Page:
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Professor Paul J. Crutzen, another esteemed champion of ozone layer protection has passed at the age of 87.

He was at the forefront of atmospheric research, specifically the role of ozone in the stratosphere and troposphere. In 1970 Professor Crutzen hypothesized that chemical compounds of nitrogen oxide speed up the destruction of the ozone layer, later demonstrating that nitric acid and water vapour create a chain-reaction in the stratosphere during late winter and spring creating what we now know as the 'ozone hole' over the Antarctic.

He modelled the potential ozone depletion resulting from continued use of chlorofluorocarbons (CFCs), mostly used in aerosol spray cans and as refrigerants or cleaners. The results were both staggering and catastrophic.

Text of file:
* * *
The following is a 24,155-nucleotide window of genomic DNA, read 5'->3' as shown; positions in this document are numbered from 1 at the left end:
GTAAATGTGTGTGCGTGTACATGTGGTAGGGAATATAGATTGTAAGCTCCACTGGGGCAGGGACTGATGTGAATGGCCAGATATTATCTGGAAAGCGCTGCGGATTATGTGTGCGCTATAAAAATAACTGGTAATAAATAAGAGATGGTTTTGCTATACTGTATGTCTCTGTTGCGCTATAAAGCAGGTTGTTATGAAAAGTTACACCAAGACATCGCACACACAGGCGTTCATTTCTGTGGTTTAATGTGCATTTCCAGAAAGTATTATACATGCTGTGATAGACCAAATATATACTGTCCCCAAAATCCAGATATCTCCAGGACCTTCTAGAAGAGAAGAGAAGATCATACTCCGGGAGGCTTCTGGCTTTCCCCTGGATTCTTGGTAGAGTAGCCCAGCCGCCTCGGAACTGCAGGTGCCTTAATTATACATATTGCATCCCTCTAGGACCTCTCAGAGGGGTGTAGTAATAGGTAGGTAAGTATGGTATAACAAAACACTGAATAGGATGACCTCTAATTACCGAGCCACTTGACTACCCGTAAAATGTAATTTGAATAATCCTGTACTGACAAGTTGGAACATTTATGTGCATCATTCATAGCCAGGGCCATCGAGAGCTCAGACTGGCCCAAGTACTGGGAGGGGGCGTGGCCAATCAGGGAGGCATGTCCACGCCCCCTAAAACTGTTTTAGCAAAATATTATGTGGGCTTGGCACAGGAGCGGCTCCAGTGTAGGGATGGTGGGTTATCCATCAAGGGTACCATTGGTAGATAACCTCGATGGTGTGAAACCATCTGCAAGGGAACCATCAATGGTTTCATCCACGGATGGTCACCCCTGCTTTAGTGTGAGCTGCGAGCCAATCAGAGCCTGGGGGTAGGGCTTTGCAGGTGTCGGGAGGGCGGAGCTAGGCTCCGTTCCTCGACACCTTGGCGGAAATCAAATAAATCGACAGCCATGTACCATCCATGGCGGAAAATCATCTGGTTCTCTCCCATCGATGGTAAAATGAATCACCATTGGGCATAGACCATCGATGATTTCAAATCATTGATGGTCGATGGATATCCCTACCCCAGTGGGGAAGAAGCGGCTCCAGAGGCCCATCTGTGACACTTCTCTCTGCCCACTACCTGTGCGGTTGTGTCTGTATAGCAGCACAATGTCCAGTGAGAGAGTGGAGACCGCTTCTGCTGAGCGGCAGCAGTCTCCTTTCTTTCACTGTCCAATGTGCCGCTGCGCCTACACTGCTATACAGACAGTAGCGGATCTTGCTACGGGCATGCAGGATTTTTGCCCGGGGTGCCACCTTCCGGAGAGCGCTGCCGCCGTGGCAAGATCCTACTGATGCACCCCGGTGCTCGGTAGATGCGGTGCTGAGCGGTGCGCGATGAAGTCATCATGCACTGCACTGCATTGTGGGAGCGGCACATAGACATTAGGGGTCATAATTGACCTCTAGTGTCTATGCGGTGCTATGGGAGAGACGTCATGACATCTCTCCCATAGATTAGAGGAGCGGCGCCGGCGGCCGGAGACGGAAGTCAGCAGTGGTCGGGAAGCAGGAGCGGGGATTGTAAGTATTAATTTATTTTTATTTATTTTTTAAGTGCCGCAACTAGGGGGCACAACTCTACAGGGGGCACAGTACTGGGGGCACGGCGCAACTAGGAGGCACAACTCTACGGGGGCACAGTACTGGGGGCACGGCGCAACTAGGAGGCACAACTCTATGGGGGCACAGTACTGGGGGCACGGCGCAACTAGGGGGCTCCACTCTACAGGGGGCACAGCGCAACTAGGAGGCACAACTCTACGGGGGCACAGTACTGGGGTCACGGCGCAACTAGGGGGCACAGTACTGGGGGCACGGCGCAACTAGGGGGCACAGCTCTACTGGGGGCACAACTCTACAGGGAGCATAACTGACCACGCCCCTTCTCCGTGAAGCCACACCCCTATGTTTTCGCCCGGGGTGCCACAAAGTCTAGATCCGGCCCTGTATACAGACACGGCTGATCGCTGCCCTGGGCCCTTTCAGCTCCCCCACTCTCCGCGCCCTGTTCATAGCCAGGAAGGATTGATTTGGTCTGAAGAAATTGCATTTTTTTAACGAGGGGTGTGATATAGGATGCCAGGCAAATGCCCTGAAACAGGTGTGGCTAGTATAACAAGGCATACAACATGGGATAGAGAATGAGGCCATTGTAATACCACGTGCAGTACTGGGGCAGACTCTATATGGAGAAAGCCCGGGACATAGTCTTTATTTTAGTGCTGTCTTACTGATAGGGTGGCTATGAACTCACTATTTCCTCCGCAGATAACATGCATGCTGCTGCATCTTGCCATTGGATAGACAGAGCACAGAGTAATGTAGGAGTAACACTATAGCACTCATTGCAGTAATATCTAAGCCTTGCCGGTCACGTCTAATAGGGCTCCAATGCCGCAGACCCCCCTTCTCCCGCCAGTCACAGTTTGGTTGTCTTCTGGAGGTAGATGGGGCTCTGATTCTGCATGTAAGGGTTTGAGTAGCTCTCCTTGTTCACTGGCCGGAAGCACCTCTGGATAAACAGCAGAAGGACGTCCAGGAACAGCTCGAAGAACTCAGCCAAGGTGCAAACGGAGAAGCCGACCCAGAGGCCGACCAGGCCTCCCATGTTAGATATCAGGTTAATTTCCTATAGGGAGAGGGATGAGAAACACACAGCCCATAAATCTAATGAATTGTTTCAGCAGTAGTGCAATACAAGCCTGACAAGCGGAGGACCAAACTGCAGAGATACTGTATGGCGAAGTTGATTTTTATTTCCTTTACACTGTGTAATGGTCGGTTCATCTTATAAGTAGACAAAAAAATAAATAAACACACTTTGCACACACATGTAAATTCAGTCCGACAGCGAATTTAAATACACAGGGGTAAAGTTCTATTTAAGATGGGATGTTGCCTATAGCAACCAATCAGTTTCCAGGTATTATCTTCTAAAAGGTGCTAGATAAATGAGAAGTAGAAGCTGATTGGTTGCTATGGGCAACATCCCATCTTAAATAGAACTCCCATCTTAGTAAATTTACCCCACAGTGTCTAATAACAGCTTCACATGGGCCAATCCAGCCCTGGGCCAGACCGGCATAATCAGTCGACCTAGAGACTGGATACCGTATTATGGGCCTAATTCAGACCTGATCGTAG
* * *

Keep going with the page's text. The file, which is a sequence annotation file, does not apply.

His contribution to science and to the identification of the threat to the ozone layer helped to mobilize global action. This invaluable contribution to ozone research was later acknowledged when Professors Crutzen, Molina and Rowland were jointly awarded the Nobel Prize for Chemistry in 1995.

Professor Crutzen’s pioneering work on the ozone layer, and the impact it had on the world community to act in unison to protect the ozone layer, is a legacy for the future generations to continue with science and action to protect the ozone layer.